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Major histocompatibility complex (MHC) class I molecules present antigen by transporting peptides from intracellularly degraded proteins to the cell surface for scrutiny by cytotoxic T cells. Recent work suggests that peptide binding may be required for efficient assembly and intracellular transport of MHC class I molecules, but it is not clear whether(More)
The protective association between the human leukocyte antigen HLA-B53 and severe malaria was investigated by sequencing of peptides eluted from this molecule followed by screening of candidate epitopes from pre-erythrocytic-stage antigens of Plasmodium falciparum in biochemical and cellular assays. Among malaria-immune Africans, HLA-B53-restricted(More)
The work discussed here offers a unified view of T-cell recognition and suggests that class-I and class-II molecules have a closely related function in the presentation of peptides to T lymphocytes. The epitopes recognized by class I-restricted T cells that have been defined with peptides in the 4-6 hr lysis assay have all been derived from endogenously(More)
The threat of avian influenza A (H5N1) infection in humans remains a global health concern. Current influenza vaccines stimulate antibody responses against the surface glycoproteins but are ineffective against strains that have undergone significant antigenic variation. An alternative approach is to stimulate pre-existing memory T cells established by(More)
A transgenic mouse was generated expressing on most (> 80%) of thymocytes and peripheral T cells a T-cell receptor isolated from a cytotoxic T-cell clone (F5). This clone is CD8+ and recognizes alpha alpha 366-374 of the nucleoprotein (NP 366-374) of influenza virus (A/NT/60/68), in the context of Class I MHC Db (Townsend et al., 1986). The receptor(More)
Recent work has shown that a major population of murine influenza A specific cytotoxic T lymphocytes (CTL) recognize the viral nucleoprotein. In order to investigate the mechanism by which this nonglycoprotein component of the virus is recognized by CTL, a series of deletion mutants of an A virus NP gene were studied. The results showed that CTL recognize(More)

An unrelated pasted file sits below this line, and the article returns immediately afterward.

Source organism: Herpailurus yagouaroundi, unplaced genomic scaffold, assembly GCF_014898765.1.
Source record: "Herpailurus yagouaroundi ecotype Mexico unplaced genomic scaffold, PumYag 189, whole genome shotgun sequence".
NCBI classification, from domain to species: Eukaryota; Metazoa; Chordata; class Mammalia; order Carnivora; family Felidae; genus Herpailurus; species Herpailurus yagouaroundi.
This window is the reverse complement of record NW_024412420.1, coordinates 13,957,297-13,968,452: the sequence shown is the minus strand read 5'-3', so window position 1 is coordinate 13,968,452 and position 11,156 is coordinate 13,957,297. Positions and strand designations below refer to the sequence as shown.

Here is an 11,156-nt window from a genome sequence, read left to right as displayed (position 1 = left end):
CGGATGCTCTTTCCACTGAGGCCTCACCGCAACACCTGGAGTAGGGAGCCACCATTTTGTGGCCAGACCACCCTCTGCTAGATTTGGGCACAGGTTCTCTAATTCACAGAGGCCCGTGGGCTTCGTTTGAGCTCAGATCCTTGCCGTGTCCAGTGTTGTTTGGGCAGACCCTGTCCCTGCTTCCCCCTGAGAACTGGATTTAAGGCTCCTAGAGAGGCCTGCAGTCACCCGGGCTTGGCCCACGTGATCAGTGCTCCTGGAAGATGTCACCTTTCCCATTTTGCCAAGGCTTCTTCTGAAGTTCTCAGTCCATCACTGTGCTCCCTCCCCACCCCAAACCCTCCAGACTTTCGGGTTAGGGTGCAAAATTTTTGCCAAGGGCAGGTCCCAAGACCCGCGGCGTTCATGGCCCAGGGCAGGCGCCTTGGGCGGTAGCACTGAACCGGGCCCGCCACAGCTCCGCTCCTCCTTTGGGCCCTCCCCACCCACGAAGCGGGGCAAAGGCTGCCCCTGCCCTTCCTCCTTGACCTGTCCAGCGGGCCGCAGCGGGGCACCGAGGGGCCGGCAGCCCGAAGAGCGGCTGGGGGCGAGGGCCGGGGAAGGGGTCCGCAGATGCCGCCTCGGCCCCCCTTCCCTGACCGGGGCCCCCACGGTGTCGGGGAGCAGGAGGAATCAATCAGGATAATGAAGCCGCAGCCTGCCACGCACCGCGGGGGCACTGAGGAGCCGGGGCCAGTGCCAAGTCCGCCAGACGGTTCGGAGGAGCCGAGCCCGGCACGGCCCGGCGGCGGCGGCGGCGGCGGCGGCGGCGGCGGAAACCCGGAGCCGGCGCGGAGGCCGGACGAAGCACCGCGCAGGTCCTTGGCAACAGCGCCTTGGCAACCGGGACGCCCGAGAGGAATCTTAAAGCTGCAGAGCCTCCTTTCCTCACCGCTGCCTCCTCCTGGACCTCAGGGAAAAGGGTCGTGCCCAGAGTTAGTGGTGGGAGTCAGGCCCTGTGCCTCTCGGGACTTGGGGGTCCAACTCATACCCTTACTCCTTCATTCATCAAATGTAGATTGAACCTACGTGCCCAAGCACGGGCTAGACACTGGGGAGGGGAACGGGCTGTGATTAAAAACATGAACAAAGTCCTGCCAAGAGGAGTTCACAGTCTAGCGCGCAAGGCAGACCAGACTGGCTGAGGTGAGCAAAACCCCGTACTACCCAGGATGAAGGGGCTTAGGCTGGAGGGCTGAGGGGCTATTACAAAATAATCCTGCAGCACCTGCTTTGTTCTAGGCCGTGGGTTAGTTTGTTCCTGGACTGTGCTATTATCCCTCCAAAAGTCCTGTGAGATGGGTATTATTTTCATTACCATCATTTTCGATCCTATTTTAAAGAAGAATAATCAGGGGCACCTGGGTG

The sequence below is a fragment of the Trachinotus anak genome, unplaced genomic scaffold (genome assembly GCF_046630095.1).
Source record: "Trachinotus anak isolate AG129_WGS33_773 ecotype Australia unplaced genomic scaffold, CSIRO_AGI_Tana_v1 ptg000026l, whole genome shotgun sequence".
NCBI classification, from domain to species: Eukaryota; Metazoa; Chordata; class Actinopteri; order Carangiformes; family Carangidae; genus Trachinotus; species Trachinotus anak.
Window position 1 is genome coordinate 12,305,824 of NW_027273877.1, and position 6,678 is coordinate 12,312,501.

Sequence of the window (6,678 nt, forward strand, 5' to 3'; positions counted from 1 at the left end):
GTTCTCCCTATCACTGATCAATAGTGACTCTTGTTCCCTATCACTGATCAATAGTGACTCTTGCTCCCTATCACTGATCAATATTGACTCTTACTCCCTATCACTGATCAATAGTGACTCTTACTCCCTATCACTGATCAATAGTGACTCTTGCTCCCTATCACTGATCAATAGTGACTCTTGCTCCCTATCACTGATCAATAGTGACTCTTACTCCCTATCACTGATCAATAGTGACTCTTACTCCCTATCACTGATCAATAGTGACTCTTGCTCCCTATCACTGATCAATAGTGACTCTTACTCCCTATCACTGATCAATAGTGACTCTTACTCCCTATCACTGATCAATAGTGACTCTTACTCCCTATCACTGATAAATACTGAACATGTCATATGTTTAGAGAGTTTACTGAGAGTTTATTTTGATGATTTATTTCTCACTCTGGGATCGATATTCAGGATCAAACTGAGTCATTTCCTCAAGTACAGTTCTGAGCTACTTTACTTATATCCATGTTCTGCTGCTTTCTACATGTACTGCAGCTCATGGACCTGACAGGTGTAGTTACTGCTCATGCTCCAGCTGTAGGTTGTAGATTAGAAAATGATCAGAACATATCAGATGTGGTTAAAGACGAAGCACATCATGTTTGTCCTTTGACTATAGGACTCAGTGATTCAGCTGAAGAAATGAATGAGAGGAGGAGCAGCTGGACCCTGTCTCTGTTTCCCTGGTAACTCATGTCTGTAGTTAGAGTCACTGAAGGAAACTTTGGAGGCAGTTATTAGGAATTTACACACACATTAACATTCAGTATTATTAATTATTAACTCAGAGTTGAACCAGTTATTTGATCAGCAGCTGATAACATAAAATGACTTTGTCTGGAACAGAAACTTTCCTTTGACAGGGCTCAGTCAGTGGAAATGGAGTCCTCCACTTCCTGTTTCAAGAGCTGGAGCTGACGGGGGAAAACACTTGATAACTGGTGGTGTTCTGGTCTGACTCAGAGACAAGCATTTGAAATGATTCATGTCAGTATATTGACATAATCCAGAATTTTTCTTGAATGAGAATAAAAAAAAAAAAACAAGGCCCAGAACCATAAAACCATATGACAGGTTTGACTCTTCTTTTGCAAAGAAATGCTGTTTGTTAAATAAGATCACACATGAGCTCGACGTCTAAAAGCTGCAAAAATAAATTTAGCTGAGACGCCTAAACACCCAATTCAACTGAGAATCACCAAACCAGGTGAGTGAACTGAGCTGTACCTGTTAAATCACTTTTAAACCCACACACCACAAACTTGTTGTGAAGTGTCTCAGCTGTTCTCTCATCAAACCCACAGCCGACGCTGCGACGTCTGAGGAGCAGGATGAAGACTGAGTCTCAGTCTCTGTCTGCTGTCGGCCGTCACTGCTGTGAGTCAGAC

The B cell line 721.174 has lost the ability to present intracellular antigens to major histocompatibility complex (MHC) class I-restricted cytotoxic T lymphocytes (CTL). This phenotype results from a homozygous deletion in the MHC that includes the peptide transporter genes TAP1 and TAP2, and the proteasome subunits LMP2 and LMP7. Recent work has shown(More)
Major histocompatibility complex (MHC) class I molecules bind peptides in the endoplasmic reticulum (ER). For this binding reaction, when performed in vitro, widely differing association rates have been reported. We have expressed empty soluble H-2Db class I molecules in Chinese hamster ovary (CHO) cells and generated complete sets of association,(More)
This study utilizes an analysis technique commonly used in marketing, the conjoint analysis method, to examine the relative utilities of a set of beef steak characteristics considered by a national sample of 1,432 US consumers, as well as additional localized samples representing undergraduate students at a business college and in an animal science(More)
We describe two proteins of 24 kDa and 33 kDa (p24 and p33) which associate with H-2 Kb and H-2 Db molecules, respectively, in human cells transfected with H-2 Kb and H-2 Db genes. This association is particularly clear in the mutant cell line T2, in which association of endogenous peptide with newly synthesized class I molecules may not occur (V. Cerundolo(More)